Then we ventured a couple blocks over to the Bodrhan pub, which is at the top of Parnell Square next to the Maldron Hotel. It's in an area that is mostly flats (American readers: "the flats" are basically a step up from tenement housing). The outside of the pub is hideously painted with fake stones and the inside is all new. I found a photo of it in flickr, with the heading "Ugliest Pub in Dublin?"

It sort of looks like a sports bar. It kind of reminds me of PA's Lounge in Somerville, MA, actually. But they have four euro pints so that was cool. We sat down a table over from these three dudes who were *totally* wasted, but still drinking. At one point, one of them was going up for another round and another guy says, "Get us three whiskeys," and the first guy say, "No. I'm gettin' us three pints," and I started to laugh and the second guy slurs to me, "Whatryou laughin' at?" And I just laughed again. Then the bartender had to bring the pints over because the first guy was too drunk to carry them. He didn't miss the opportunity to rat the guy out to his friends. Then about ten women came in from the flats, to the great interest of all the men present. Then at one point, a guy walking through randomly shouted, "Tipperary!!!"

When Mark was up getting drinks, a guy at the bar was complaining about Dublin and how it had gone to pot, but he was immediately put in his place by the bartender. All in all, there were many interesting characters to watch there!

Sunday, September 6, 2009

My blog is read by people planning to move to Ireland and people who have recently moved here, so I thought I would give this little tip for those shipping items/having items shipped to them.

Always mark the contents as "Used Goods" or something to that effect. I did this for all the items I shipped to myself, and I furthermore put my own name as both the sender and recipient. I forgot to tell this to my sister when she sent me something I'd been storing at her place in the US since I moved here. She asked the postman at the US post office if she should indicate that it was my own belonging that she was sending to me, but he said no. So that probably explains why I received a notice in my mailbox that I had a package in a post office in Killbarack (nowhere near my house), and in order to get it, I'd have to pay over 46 euro customs. I called the post office who told me to call customs, who told me to go to the post with my immigration card and I could sort out. No such luck. When I got there, they said that was impossible, and they weren't in any position to change customs fees. Basically, if I wanted my package, I needed to pay the money, case closed. So, that's what I did. HOWEVER, when I got home I called customs again, and got a name and address of a person to whom I could mail my receipt along with proof that the item had been my own and proof that I was a permanent resident of Ireland. A couple weeks later, I received a check in the mail for 36 euro. I don't know why they couldn't have refunded the entire amount, but whatever. Still, between train and taxi fairs (the item was too big to walk with) and the ten euro I didn't get back, my mistake cost me well over twenty euro.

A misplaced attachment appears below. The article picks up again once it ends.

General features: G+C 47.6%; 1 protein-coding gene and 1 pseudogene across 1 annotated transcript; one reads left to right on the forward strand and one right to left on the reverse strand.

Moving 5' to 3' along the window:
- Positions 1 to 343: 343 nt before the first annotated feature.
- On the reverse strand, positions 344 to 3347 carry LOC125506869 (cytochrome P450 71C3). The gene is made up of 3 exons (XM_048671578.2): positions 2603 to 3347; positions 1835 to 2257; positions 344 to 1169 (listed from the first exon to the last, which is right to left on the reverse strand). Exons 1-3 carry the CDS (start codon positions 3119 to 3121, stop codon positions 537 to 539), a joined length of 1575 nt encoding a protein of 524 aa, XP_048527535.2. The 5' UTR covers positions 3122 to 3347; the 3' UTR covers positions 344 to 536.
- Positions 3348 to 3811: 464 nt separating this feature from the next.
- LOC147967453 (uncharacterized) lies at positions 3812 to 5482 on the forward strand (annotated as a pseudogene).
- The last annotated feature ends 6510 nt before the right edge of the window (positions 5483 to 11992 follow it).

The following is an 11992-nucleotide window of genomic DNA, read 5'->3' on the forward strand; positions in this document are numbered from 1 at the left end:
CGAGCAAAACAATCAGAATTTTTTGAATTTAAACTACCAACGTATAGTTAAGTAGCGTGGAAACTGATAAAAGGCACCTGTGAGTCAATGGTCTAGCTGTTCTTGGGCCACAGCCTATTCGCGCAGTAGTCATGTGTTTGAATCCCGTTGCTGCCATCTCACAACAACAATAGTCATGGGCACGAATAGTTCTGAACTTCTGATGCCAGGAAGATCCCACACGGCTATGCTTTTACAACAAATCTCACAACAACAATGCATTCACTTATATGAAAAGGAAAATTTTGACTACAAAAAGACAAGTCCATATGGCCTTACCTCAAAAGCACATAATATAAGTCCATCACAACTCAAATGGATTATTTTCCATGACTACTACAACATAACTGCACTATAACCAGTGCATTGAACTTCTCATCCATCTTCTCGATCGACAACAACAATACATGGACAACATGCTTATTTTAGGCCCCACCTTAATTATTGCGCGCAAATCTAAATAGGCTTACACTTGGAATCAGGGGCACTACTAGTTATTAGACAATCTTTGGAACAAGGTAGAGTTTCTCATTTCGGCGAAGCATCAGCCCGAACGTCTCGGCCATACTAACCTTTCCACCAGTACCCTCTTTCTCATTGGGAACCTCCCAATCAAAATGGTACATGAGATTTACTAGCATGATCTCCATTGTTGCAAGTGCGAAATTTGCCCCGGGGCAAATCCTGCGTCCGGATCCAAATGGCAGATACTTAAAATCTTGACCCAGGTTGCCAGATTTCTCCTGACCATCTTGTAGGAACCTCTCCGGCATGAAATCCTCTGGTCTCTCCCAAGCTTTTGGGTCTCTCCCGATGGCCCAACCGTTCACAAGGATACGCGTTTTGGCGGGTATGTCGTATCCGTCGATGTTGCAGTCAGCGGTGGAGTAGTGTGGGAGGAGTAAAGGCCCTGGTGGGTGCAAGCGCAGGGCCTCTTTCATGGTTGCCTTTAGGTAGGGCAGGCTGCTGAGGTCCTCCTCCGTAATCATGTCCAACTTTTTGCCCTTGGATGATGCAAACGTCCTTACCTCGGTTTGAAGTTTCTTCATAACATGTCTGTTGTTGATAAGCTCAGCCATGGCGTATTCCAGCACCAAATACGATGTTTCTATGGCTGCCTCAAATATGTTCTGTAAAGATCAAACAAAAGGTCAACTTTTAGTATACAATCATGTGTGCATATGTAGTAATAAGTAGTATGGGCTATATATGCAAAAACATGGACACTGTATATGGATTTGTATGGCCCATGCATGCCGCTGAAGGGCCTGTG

So, consider this a cautionary tale!

Wednesday, September 2, 2009

This past weekend Mark and I went up to Belfast, Northern Ireland to attend the Warzone Fest and the Belfast Anarchist Book Fair. Belfast is only a two hour drive or so from Dublin, surprisingly.

We didn't see much of Belfast because we arrived past dark on Friday, went to the Warzone show, went to someone's house, slept, woke up and went to the book fair, went almost directly to the Warzone's second show, and then back to the house to sleep. We had to leave early Sunday morning, so no chance for sightseeing! So I have to officially reserve judgment on Belfast for now. But between you and me, I thought the city was kind of an armpit. The nicest part seemed to be where we stayed, but anything off the beaten path seemed like it was boarded up and covered in bad graffiti. I took a couple of photos, but not many considering that I was mostly indoors all weekend.

But the main point is that we had a great time! The bands we saw at Warzone were a lot of fun, and I will say that Belfast has its fair share of really friendly, warm, and welcoming punks. I don't think I could go out in Dublin and talk to that many strangers.

In the book fair, which was held in a kind of small room, with workshops going on in the next room. The dude on the left is maybe the nicest guy ever:

The RAG table, where I sat all day.:

Mark talks to two new friends at the Warzone fest. I think the guy in the middle looks like he could be his cousin or something:

I like the guy in the background to the left. He looks like he's picking his nose.

Damo's band, "Sort It Out":

Our hosts were gracious and generous. But I admit I was happy to sleep in my own bed Sunday night :)

Tuesday, September 1, 2009

I'm a little behind the times! Last week Mark and I went with his father to the National Photographic Archive to see an exhibit of photographs of Dublin from the 50s and 60s. It was really cool to hear the commentary from both of them about what's changed since then.

We moseyed over to St. Audoen's Church. Remarkably, they still give services there. We took the free tour, which was quite interesting -- maybe more so because of the eccentric/possibly autistic guy also taking the tour. I took a few photos, which were surprisingly allowed.

The gate going up into the church:

The (40) steps going to the church (do you think those orbs are ghosts?):

Here's the steeple:

Part of the church that has been "de-roofed":

The interior. I thought the skull was cool and unusual:

The gigantic pipe organ, and the lectern:

Window ledge. Those tiles are OLD:

Under the steeple:

The view of the inside from the steeple: